As sad as Doomsday books was, it was a great read, and To Say Nothing of the Dog is really fun – I like both of them. But oh! Blackout/All Clear are my Christmas re-reads. I love those last two books (really it’s one long book that the publisher split into two) like I love my electric blanket on a Minnesota winter night.
@Janine – I’d say it’s faster paced, almost mad-cap, but the plot is quite meandering. It has kind of a Wodehouse feel, with nods to 1930s British mysteries as well. I loved The Doomsday Book as well as TSNOTD but found Black Out impossible to get into.
Willis is a goddess. Count me as a lover of Doomsday Book. Yes, it’s sad, but oh, it is wrenching and gripping. Bellwether made me laugh so hard. TSNOTD is such a charmer of a book. And Willis usually has some sort of romantic angle on her books, which speaks to the romance reader in me!
I listened to a The Doomsday Book, Blackout and All Clear on audiobook and I really liked them. The reading is really well done.
@Angie: I’m a little iffy on Three Men in a Boat only because I was talking to someone who it turned out had read the Willis book and was inspired to read the Jerome book by it and she said it was boring.
@Elizabeth Cole: Hah, I love how perplexed Ned is by all of the…stuff that seems to accompany Victorian life (well, I guess upper-class Victorian life). Just the description of all of the cases that need to be stacked on the boat and how difficult it is to fit them on and still have room for the passengers made me laugh.
@cleo: Ooh, I had no idea she had a Christmas anthology – I’ll have to look for that one! Thanks.
@Darlynne: I think at one time I had Willis and Fforde mixed up – reading TSNotD has revived my interest in his books, too (I’ve never read them).
I listened to To Say Nothing of The Dog as well. Stephen Crossley was brilliant as the narrator. It took me a little while to work out what was going on but when it clicked I realised that I was in a similar position to Ned after his “time-lag”. He didn’t understand what was going on either and he had to put things together from bits and pieces. It was funny, entertaining and a little bit romantic all wrapped up in a rollicking good story.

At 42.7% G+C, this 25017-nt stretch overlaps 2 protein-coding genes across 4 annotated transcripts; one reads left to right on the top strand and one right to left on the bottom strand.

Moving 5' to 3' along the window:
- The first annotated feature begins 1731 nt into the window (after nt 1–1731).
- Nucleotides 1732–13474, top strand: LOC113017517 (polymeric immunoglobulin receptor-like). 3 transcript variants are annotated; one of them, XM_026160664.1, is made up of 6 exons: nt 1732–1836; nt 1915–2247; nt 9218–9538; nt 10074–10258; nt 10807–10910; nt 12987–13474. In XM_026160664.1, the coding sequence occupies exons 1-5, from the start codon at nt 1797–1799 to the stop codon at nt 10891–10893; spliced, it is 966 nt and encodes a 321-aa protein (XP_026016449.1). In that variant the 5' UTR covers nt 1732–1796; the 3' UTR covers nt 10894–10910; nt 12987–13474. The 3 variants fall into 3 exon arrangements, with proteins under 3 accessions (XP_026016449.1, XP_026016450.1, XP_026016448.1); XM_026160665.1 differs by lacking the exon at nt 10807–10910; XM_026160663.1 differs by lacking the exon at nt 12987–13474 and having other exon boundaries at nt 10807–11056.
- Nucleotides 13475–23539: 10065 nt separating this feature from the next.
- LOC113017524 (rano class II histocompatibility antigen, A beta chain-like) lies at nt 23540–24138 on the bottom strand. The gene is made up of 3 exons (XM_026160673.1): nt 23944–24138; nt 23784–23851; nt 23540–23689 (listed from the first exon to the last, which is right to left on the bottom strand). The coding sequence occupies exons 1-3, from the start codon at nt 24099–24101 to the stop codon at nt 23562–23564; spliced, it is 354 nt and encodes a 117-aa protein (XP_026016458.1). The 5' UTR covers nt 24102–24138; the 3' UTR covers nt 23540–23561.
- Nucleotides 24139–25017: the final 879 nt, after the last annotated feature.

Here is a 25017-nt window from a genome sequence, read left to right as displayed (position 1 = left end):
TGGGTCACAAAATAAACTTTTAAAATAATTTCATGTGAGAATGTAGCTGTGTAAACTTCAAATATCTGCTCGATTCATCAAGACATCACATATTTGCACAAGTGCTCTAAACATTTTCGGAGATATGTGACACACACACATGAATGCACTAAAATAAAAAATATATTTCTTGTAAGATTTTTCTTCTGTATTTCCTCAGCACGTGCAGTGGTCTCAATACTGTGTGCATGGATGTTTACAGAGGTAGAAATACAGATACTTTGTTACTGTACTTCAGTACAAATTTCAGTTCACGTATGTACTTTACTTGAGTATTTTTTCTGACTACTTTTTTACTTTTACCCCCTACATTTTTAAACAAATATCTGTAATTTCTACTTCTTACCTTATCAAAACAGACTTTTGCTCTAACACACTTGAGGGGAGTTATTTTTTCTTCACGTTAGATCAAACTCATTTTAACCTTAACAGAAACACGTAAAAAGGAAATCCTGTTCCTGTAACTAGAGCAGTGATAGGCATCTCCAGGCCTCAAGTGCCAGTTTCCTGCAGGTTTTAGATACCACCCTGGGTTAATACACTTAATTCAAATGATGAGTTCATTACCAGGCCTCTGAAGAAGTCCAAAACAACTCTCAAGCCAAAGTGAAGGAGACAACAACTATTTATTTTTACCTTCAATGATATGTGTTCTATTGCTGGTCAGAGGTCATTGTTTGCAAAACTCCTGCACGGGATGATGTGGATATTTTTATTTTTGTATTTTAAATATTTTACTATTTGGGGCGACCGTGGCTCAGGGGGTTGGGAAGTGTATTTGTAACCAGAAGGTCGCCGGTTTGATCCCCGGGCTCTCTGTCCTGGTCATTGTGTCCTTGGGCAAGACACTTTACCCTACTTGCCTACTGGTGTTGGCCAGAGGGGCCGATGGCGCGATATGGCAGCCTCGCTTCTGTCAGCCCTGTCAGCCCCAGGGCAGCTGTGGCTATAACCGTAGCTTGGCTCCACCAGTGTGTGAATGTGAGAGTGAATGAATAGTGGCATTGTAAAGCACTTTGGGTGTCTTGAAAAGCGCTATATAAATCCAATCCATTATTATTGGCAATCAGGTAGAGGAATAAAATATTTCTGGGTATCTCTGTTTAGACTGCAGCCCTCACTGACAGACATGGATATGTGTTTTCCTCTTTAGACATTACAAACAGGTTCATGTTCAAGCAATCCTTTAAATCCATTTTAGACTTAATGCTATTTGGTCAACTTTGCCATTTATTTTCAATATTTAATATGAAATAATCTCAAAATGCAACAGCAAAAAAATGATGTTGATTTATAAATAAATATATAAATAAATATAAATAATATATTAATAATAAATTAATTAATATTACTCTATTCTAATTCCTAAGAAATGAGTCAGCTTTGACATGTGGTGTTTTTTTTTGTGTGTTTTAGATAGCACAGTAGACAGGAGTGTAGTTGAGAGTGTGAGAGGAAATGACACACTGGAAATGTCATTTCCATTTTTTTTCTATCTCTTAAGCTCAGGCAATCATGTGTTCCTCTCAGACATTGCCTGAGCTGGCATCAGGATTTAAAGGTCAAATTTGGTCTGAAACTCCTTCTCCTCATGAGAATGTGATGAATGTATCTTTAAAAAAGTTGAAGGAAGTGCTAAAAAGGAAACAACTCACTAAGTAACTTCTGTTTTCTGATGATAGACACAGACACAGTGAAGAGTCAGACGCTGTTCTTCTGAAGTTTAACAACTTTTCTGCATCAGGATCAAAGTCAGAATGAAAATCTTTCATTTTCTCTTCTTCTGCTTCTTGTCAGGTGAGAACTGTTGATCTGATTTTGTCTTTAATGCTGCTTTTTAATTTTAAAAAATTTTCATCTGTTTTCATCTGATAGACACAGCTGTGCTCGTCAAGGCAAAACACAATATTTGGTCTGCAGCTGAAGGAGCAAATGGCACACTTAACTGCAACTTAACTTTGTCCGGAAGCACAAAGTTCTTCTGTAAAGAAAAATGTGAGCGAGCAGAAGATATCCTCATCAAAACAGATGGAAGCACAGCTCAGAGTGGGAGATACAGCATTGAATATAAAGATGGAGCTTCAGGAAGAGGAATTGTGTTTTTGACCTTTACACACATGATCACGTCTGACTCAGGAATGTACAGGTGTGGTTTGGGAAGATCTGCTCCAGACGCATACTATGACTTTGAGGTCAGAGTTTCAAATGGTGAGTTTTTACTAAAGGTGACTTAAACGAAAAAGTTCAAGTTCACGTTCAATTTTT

Janine – this book isn’t at all heavy. It’s deliberately confusing at the start but you kind of just need to go with it – I think it’s the kind of book you might really enjoy.
I also second the recommendation for Bellwether – the audio is also great. Kate Reading gets the comedic timing just right.
For those who have read/listened to All Clear/Blackout (I have them on the TBL I believe) – there is romance? there is a happy ending? I’ve been a bit scared to delve into them even though I’ve heard they’re very very good.
@Elinor Aspen: I’m a little scared of The Doomsday Book now, even though it sounds interesting. I don’t know; I don’t mind sad/wrenching books (at times, anyway) but the fact that what I liked so much about TSNotD was its lightness and humor makes me extra-wary of the content of TDB.
@Janine: It sounds like they’re very different, though humor can be tricky, so I don’t know if TSNotD would work for you or not.
I love everything Connie Willis has ever written, but this is definitely different because of the humor. Someone (I can’t remember who or where now) recently commented that Willis’s time travel didn’t work for them because the later-time historians have so many mid-communication issues that should be easily resolved with cell phones. I don’t remember ever thinking that, though; I just went with the awesome.
Um, “mis-communication issues.” Thanks, auto-correct.